- If two workers are in conflict, don’t demand that they both smarten up. Instead, change the nature of relationship so that their interactions are different or even extinguished. Simple examples are changing the task or moving one to another crew.
- Interactions go beyond people. Non-human agents include machines, ideas (rules, policies, regs) and events (meeting, incident). A worker following a safety rule can create a condition to enable safety to emerge. Too many safety rules can overwhelm and frustrate a worker enabling danger to emerge.
2. Complex organizations are open systems. This means that a great deal of energy and information flows through them, and that a stable state is not desirable.
- A company’s safety management system (SMS) is a closed system. In the idealistic SMS world, stability, certainty, and predictability are the norms. If a deviation occurs, it needs to be controlled and managed. Within the fixed boundaries, we apply reductionistic thinking and place information into a number of safety categories, typically ranging from 4 to 10. An organizational metaphor is sorting solid LEGO bricks under different labels.
In an open system, it’s different. Think of boundary-less fog and irreducible mayonnaise. If you outsource to a contractor or partner with an external supplier, how open is your SMS? Will you insist on their compliance or draw borders between firms? Do their SMS safety categories blend with yours?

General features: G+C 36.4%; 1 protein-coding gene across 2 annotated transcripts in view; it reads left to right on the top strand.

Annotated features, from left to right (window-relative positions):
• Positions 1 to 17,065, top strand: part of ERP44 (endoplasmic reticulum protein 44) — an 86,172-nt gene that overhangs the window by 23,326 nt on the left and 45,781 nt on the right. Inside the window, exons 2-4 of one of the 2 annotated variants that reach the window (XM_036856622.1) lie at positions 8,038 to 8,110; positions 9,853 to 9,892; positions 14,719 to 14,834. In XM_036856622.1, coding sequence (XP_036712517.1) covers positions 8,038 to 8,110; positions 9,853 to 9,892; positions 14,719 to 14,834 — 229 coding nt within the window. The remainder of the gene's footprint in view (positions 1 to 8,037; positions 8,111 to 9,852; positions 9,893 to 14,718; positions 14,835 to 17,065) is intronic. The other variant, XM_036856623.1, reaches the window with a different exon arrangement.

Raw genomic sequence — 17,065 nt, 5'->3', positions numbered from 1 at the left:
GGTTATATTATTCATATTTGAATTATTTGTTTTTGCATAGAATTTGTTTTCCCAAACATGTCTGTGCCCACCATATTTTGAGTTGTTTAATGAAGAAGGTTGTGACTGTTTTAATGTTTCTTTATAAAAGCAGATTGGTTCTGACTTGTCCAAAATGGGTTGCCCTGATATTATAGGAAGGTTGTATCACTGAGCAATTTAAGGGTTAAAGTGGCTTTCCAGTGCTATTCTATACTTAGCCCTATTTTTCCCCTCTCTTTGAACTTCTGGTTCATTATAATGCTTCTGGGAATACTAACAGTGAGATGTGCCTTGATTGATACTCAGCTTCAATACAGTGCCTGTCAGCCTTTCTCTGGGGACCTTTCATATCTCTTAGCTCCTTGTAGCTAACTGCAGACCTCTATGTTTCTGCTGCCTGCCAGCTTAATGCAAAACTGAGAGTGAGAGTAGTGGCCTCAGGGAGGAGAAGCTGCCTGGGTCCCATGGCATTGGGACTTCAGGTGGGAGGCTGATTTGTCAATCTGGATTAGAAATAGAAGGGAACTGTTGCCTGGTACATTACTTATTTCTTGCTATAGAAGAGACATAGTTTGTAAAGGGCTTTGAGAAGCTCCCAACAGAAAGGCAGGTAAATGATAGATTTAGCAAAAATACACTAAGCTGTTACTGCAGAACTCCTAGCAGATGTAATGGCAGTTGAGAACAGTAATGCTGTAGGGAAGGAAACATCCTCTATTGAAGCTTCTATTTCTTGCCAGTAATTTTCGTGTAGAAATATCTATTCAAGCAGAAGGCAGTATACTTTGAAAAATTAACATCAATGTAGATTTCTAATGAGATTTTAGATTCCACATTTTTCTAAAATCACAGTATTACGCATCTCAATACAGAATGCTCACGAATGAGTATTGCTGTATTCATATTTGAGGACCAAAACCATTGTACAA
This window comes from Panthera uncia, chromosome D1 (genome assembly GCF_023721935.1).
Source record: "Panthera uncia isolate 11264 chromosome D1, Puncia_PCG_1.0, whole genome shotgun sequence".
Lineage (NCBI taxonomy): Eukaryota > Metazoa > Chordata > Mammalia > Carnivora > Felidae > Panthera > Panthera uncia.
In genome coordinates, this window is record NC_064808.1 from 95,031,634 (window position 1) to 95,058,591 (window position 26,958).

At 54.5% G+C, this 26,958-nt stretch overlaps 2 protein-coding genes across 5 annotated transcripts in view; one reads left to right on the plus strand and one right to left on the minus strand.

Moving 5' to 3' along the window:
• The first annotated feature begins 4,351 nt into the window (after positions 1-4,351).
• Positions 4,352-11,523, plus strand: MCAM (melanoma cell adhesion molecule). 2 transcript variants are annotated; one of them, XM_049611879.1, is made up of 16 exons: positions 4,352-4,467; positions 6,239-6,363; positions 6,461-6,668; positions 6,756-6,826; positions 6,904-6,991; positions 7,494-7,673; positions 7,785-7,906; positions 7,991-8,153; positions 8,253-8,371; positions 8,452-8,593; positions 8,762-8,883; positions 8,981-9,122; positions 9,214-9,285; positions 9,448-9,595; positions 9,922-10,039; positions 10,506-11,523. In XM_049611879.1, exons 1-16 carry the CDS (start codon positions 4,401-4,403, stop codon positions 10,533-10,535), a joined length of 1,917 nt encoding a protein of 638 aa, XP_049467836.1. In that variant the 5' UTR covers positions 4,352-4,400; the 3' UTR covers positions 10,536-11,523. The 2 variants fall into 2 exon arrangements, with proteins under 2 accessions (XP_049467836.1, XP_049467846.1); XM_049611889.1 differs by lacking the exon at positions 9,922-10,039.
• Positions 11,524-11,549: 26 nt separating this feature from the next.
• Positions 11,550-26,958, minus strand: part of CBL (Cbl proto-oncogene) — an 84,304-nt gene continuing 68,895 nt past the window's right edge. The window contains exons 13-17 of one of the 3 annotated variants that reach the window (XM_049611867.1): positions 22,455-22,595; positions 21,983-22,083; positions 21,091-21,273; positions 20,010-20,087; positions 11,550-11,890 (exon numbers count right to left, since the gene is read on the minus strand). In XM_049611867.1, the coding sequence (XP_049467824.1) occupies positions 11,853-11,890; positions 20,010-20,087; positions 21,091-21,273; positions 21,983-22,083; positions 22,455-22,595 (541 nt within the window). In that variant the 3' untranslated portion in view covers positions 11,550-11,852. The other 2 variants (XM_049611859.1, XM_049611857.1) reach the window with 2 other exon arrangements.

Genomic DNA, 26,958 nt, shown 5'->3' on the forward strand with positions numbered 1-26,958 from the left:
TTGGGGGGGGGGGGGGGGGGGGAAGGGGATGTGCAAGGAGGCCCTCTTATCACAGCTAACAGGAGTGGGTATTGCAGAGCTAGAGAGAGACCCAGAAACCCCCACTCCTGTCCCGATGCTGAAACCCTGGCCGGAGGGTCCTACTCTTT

- All organisations are complex adaptive systems. Adaptation means not lagging behind and plunging into chaotic fire-fighting. It means looking ahead and not only trying to avoid things going wrong, but also trying to ensure that they go right. In the field, workers when confronted by unexpected varying conditions will adjust/adapt their performance to enable success (and safety) to emerge.
- When field adjustments occasionally fail, it results in a new learning to be shared as a story. This is also why a stable state is not desirable. In a stable state, very little learning is necessary. You just repeat doing what you know.
3. Being open more importantly also means that the boundaries of the organization are not clearly defined. Statements of “mission” and “vision” are often attempts to define the borders, and may work to the detriment of the organization if taken too literally. A vital organization interacts with the environment and other organizations. This may (or may not) lead to big changes in the way the organization understands itself. In short, no organization can be understood independently of its context.
- Mission and Vision statements are helpful in setting direction. A vector, North Arrow, if you like. They become detrimental if communicated as some idealistic future end state the organization must achieve.